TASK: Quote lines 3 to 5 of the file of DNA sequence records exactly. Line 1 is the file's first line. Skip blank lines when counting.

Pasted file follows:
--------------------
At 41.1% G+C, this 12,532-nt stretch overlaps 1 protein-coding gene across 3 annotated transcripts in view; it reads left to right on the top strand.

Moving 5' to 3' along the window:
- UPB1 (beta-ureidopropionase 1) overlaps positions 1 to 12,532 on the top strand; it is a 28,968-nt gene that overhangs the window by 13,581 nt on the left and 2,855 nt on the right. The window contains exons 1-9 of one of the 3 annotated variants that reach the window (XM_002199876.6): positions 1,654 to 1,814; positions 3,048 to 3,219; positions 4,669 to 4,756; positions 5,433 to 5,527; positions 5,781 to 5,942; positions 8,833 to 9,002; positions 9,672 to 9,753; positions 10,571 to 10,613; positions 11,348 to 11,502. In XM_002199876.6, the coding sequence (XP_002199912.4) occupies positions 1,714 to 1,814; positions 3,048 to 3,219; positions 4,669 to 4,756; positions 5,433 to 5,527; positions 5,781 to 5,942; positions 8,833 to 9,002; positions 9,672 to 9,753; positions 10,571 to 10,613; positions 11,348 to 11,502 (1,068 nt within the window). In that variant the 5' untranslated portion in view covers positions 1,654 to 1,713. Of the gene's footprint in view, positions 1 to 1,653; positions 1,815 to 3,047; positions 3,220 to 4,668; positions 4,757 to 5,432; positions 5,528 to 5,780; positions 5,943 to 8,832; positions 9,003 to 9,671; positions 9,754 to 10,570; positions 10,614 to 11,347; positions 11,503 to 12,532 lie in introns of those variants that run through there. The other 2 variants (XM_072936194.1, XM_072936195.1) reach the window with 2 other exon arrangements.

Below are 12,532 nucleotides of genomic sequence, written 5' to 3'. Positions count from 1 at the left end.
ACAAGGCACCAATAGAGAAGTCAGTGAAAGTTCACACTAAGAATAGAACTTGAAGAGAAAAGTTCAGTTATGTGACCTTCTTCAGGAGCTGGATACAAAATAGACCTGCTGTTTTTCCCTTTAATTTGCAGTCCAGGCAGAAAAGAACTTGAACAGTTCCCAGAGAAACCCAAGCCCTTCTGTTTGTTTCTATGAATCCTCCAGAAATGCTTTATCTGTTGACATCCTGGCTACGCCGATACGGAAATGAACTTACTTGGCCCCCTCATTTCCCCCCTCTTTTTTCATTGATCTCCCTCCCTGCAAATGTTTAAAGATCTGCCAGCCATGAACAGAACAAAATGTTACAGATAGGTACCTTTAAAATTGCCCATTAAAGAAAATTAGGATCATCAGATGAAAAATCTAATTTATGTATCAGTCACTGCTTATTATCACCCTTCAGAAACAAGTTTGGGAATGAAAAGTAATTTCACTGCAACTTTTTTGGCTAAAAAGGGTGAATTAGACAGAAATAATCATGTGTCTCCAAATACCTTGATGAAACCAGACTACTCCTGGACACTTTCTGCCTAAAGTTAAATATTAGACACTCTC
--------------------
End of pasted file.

- UPB1 (beta-ureidopropionase 1) overlaps positions 1 to 12,532 on the top strand; it is a 28,968-nt gene that overhangs the window by 13,581 nt on the left and 2,855 nt on the right. The window contains exons 1-9 of one of the 3 annotated variants that reach the window (XM_002199876.6): positions 1,654 to 1,814; positions 3,048 to 3,219; positions 4,669 to 4,756; positions 5,433 to 5,527; positions 5,781 to 5,942; positions 8,833 to 9,002; positions 9,672 to 9,753; positions 10,571 to 10,613; positions 11,348 to 11,502. In XM_002199876.6, the coding sequence (XP_002199912.4) occupies positions 1,714 to 1,814; positions 3,048 to 3,219; positions 4,669 to 4,756; positions 5,433 to 5,527; positions 5,781 to 5,942; positions 8,833 to 9,002; positions 9,672 to 9,753; positions 10,571 to 10,613; positions 11,348 to 11,502 (1,068 nt within the window). In that variant the 5' untranslated portion in view covers positions 1,654 to 1,713. Of the gene's footprint in view, positions 1 to 1,653; positions 1,815 to 3,047; positions 3,220 to 4,668; positions 4,757 to 5,432; positions 5,528 to 5,780; positions 5,943 to 8,832; positions 9,003 to 9,671; positions 9,754 to 10,570; positions 10,614 to 11,347; positions 11,503 to 12,532 lie in introns of those variants that run through there. The other 2 variants (XM_072936194.1, XM_072936195.1) reach the window with 2 other exon arrangements.

Below are 12,532 nucleotides of genomic sequence, written 5' to 3'. Positions count from 1 at the left end.
ACAAGGCACCAATAGAGAAGTCAGTGAAAGTTCACACTAAGAATAGAACTTGAAGAGAAAAGTTCAGTTATGTGACCTTCTTCAGGAGCTGGATACAAAATAGACCTGCTGTTTTTCCCTTTAATTTGCAGTCCAGGCAGAAAAGAACTTGAACAGTTCCCAGAGAAACCCAAGCCCTTCTGTTTGTTTCTATGAATCCTCCAGAAATGCTTTATCTGTTGACATCCTGGCTACGCCGATACGGAAATGAACTTACTTGGCCCCCTCATTTCCCCCCTCTTTTTTCATTGATCTCCCTCCCTGCAAATGTTTAAAGATCTGCCAGCCATGAACAGAACAAAATGTTACAGATAGGTACCTTTAAAATTGCCCATTAAAGAAAATTAGGATCATCAGATGAAAAATCTAATTTATGTATCAGTCACTGCTTATTATCACCCTTCAGAAACAAGTTTGGGAATGAAAAGTAATTTCACTGCAACTTTTTTGGCTAAAAAGGGTGAATTAGACAGAAATAATCATGTGTCTCCAAATACCTTGATGAAACCAGACTACTCCTGGACACTTTCTGCCTAAAGTTAAATATTAGACACTCTC